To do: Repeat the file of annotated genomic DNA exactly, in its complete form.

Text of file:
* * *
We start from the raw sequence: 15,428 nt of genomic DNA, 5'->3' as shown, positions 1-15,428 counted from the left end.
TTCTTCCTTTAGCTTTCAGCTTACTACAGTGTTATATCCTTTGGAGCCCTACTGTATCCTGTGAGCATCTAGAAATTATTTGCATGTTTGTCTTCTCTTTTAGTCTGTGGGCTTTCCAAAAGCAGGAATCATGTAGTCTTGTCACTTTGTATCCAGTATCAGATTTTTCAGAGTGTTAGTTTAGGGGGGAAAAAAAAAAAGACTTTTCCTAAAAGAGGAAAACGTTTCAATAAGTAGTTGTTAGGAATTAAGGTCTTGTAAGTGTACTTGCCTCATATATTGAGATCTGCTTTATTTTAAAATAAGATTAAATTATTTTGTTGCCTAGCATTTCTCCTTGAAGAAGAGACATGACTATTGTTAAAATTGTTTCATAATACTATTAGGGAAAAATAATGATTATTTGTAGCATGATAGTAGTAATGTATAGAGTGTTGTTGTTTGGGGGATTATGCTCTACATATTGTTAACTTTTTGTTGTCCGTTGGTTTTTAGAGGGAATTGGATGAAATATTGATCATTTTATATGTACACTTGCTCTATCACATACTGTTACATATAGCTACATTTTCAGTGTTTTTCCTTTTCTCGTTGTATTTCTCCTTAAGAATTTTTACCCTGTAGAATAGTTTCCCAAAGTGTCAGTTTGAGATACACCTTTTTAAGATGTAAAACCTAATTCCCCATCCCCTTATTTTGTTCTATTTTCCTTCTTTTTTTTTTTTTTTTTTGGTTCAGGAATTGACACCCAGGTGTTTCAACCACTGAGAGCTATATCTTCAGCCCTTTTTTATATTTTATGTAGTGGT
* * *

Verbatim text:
We start from the raw sequence: 15,428 nt of genomic DNA, 5'->3' as shown, positions 1-15,428 counted from the left end.
TTCTTCCTTTAGCTTTCAGCTTACTACAGTGTTATATCCTTTGGAGCCCTACTGTATCCTGTGAGCATCTAGAAATTATTTGCATGTTTGTCTTCTCTTTTAGTCTGTGGGCTTTCCAAAAGCAGGAATCATGTAGTCTTGTCACTTTGTATCCAGTATCAGATTTTTCAGAGTGTTAGTTTAGGGGGGAAAAAAAAAAAGACTTTTCCTAAAAGAGGAAAACGTTTCAATAAGTAGTTGTTAGGAATTAAGGTCTTGTAAGTGTACTTGCCTCATATATTGAGATCTGCTTTATTTTAAAATAAGATTAAATTATTTTGTTGCCTAGCATTTCTCCTTGAAGAAGAGACATGACTATTGTTAAAATTGTTTCATAATACTATTAGGGAAAAATAATGATTATTTGTAGCATGATAGTAGTAATGTATAGAGTGTTGTTGTTTGGGGGATTATGCTCTACATATTGTTAACTTTTTGTTGTCCGTTGGTTTTTAGAGGGAATTGGATGAAATATTGATCATTTTATATGTACACTTGCTCTATCACATACTGTTACATATAGCTACATTTTCAGTGTTTTTCCTTTTCTCGTTGTATTTCTCCTTAAGAATTTTTACCCTGTAGAATAGTTTCCCAAAGTGTCAGTTTGAGATACACCTTTTTAAGATGTAAAACCTAATTCCCCATCCCCTTATTTTGTTCTATTTTCCTTCTTTTTTTTTTTTTTTTTTGGTTCAGGAATTGACACCCAGGTGTTTCAACCACTGAGAGCTATATCTTCAGCCCTTTTTTATATTTTATGTAGTGGT